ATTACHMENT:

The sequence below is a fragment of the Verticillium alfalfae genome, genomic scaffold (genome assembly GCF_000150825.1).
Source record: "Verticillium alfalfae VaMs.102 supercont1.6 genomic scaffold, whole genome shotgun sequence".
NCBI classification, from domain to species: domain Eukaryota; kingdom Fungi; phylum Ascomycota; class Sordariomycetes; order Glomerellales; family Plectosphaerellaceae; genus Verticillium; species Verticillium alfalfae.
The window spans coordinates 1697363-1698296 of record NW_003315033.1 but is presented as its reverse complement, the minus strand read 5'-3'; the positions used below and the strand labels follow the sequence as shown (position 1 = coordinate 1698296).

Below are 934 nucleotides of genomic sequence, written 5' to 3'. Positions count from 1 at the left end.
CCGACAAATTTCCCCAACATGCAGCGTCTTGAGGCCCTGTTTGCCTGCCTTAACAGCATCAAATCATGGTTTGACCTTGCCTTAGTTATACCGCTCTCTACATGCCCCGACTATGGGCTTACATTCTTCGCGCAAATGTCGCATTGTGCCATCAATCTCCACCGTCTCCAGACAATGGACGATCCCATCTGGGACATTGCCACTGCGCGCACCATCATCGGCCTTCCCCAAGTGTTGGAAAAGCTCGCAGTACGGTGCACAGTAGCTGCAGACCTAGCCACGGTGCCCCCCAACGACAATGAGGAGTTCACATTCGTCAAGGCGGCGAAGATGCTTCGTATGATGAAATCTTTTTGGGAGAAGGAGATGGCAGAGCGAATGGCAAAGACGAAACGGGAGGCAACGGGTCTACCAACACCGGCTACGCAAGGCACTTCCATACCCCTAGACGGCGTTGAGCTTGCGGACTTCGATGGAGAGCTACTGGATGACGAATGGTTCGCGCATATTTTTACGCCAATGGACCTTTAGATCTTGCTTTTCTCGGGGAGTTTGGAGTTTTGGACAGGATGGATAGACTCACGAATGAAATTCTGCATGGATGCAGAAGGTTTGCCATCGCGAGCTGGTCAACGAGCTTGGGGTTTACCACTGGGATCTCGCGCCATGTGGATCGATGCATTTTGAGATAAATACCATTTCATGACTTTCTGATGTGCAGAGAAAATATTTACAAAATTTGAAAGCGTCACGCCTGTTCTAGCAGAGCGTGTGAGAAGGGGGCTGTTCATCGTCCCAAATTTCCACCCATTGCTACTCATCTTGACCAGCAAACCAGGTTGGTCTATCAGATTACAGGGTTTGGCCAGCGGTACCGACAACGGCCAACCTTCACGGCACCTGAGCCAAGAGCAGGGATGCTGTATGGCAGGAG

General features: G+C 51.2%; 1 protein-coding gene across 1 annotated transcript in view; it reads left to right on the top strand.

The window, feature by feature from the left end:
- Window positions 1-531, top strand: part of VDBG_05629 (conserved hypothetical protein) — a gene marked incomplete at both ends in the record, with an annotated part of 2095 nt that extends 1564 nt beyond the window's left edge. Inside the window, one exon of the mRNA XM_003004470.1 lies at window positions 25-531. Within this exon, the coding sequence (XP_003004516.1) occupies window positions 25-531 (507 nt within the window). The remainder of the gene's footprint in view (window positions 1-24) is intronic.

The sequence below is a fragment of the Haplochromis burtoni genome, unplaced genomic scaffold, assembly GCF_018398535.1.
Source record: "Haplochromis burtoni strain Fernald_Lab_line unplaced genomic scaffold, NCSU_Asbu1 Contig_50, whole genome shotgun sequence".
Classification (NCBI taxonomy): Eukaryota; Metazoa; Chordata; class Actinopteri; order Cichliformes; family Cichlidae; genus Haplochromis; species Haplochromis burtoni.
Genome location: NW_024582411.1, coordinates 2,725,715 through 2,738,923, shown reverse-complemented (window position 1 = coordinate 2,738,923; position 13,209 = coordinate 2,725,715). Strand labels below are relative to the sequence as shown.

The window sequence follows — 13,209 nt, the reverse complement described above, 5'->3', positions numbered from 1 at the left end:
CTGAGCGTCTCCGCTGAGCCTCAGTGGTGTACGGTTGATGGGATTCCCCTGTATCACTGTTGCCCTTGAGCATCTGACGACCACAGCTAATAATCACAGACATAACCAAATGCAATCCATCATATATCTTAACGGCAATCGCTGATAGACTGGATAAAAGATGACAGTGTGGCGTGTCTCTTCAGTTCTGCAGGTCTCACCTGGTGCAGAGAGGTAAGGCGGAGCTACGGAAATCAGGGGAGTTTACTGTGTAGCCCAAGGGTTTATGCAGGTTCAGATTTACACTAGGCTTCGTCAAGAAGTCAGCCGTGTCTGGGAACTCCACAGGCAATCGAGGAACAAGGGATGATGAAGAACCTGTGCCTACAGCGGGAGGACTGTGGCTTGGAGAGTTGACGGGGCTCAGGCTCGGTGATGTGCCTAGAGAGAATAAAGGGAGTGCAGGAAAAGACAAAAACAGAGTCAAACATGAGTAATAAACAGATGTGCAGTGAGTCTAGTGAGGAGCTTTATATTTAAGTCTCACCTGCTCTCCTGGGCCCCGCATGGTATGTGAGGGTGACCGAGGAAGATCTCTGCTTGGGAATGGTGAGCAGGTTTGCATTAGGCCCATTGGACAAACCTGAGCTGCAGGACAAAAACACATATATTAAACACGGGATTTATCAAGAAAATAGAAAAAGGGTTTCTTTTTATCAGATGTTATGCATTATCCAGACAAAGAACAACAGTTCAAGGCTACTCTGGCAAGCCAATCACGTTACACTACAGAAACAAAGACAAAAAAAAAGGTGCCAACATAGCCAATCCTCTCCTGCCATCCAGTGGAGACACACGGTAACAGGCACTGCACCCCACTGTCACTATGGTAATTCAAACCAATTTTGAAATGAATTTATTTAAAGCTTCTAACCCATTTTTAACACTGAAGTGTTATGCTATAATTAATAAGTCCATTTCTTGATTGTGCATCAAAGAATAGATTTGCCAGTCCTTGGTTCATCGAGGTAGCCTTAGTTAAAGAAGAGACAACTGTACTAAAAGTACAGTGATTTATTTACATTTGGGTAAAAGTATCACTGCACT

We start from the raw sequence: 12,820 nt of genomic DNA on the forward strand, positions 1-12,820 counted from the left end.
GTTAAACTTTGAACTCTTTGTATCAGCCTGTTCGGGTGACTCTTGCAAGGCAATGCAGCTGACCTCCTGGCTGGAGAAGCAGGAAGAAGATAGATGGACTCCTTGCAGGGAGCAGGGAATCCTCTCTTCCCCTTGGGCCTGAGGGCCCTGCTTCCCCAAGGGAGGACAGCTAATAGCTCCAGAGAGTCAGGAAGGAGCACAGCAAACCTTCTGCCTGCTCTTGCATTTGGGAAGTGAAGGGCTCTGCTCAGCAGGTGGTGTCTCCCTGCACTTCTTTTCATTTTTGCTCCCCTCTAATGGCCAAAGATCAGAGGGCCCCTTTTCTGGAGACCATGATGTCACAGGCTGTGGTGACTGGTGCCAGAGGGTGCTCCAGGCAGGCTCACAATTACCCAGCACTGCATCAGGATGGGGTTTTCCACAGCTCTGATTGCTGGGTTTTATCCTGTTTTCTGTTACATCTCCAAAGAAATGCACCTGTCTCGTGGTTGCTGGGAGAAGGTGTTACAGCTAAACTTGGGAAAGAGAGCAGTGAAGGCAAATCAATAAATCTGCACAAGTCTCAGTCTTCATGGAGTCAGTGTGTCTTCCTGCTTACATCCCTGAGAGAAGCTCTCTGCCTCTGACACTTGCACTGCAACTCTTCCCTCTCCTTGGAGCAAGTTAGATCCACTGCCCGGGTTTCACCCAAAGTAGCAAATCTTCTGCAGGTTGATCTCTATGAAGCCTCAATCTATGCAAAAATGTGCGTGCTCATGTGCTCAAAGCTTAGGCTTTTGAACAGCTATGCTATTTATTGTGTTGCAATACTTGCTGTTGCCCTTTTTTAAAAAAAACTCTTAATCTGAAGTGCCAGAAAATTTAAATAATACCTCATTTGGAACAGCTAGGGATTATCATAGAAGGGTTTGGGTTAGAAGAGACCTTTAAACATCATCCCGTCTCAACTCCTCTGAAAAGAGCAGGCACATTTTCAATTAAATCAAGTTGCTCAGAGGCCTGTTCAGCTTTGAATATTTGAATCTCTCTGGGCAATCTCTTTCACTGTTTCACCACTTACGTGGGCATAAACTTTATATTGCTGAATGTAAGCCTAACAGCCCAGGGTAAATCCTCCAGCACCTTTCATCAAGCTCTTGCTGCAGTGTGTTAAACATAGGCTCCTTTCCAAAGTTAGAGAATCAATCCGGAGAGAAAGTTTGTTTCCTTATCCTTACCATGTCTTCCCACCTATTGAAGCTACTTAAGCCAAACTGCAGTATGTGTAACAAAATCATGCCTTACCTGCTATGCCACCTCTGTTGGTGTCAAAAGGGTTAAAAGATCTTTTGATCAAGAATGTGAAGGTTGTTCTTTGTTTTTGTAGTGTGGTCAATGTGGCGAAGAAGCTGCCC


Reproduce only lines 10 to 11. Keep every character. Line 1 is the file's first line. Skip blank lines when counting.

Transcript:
The sequence below is a fragment of the Haplochromis burtoni genome, unplaced genomic scaffold, assembly GCF_018398535.1.
Source record: "Haplochromis burtoni strain Fernald_Lab_line unplaced genomic scaffold, NCSU_Asbu1 Contig_50, whole genome shotgun sequence".